Suzanne has spent her entire career in the financial services industry.  She started off working for two fleet management companies, where she was responsible for managing and growing a portfolio of clients – delivering strategic guidance and recommendations largely focused on cost savings and risk management opportunities.

Three years ago, she transitioned to selling trade credit insurance at Euler Hermes because she saw the value in educating and consulting C-level professionals on the importance of protecting their accounts receivables, so they could mitigate risk and safely grow their business.  Working for a risk information company, every day she is helping companies make better-informed business decisions about their buyers and credit management processes.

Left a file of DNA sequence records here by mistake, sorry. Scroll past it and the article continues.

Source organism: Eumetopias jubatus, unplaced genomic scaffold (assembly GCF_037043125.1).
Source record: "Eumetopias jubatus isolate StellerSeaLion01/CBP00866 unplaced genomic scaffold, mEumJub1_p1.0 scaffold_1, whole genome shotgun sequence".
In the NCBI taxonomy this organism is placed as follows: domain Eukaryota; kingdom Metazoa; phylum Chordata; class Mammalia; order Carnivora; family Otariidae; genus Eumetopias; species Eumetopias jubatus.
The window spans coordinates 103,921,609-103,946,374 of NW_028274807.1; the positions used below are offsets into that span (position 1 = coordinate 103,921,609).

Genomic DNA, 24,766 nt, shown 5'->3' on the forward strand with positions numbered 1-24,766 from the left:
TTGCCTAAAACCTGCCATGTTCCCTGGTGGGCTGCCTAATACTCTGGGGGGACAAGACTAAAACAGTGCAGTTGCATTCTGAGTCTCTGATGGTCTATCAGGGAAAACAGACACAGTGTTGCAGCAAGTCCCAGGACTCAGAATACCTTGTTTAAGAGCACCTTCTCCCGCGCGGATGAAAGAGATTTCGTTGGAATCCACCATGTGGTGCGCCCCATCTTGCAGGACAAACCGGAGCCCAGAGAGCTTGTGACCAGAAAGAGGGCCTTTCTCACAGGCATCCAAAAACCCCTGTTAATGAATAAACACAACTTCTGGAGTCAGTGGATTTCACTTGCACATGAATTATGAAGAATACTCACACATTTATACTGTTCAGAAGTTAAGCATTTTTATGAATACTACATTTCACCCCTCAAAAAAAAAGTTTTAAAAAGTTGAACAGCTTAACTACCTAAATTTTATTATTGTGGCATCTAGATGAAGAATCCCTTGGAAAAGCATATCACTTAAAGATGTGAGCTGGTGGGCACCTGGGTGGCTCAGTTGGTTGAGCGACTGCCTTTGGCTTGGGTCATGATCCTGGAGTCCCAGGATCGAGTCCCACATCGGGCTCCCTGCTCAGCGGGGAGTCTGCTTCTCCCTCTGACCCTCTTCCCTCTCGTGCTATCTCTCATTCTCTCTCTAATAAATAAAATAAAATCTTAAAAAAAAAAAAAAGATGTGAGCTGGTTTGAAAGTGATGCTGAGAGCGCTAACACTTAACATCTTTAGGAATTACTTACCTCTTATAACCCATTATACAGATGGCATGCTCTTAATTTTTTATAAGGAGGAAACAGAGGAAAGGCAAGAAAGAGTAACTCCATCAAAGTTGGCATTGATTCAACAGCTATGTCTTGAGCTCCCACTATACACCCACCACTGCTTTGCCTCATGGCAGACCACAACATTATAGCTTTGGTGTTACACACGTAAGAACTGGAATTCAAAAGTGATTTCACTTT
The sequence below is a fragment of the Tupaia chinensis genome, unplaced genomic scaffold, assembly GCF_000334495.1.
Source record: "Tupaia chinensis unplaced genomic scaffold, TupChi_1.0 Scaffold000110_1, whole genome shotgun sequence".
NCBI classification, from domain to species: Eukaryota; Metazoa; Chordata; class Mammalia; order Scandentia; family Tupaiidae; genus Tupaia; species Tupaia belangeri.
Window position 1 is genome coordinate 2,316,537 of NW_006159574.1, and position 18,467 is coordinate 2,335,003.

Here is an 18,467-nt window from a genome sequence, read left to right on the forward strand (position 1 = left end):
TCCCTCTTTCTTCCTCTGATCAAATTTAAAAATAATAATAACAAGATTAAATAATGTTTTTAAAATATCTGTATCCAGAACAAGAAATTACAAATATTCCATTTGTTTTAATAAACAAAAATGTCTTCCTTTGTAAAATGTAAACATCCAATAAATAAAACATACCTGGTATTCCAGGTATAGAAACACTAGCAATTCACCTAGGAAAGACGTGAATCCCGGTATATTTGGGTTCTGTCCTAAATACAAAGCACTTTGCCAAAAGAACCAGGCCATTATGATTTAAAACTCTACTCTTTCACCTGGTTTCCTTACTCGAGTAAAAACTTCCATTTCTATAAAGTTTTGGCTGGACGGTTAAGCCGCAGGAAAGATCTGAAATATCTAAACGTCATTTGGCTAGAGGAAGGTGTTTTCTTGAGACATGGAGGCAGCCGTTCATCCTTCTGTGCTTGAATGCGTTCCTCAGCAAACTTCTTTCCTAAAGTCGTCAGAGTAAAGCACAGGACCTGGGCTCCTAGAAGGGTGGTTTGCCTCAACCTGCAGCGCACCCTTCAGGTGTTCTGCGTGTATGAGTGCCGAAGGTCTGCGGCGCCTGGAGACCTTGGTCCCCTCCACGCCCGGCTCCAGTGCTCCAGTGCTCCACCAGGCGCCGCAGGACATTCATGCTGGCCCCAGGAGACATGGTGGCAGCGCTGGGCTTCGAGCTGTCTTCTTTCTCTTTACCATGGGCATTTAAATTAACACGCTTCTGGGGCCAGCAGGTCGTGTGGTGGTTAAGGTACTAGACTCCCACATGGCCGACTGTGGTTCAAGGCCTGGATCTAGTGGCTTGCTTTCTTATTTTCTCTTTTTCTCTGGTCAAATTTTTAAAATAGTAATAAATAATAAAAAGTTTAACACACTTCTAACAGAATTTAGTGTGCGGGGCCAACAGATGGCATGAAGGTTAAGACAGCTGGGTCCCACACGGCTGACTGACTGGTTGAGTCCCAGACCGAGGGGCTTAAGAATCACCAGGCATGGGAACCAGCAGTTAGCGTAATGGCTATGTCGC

Suzanne Sabharwal obtained her undergraduate degree from the University of Maryland, College Park in Finance and an MBA from Loyola University in Chicago.

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EH has more than 125 years of experience with an unrivalled global business intelligence. Employing more than 6000 people in 52 countries, insuring nearly $1 trillion in global business transactions, they can help you be prepared both home and abroad by predicting trade and credit risks and protecting your cash flow.

EH experts use technology-driven processes to generate insights and present actionable information to businesses of all sizes and in all sectors.  Providing a wide range of bonding, guarantees and collections services for the management of business-to-business trade receivables.  Helping customers of all sizes to trade wisely and grow their businesses safely.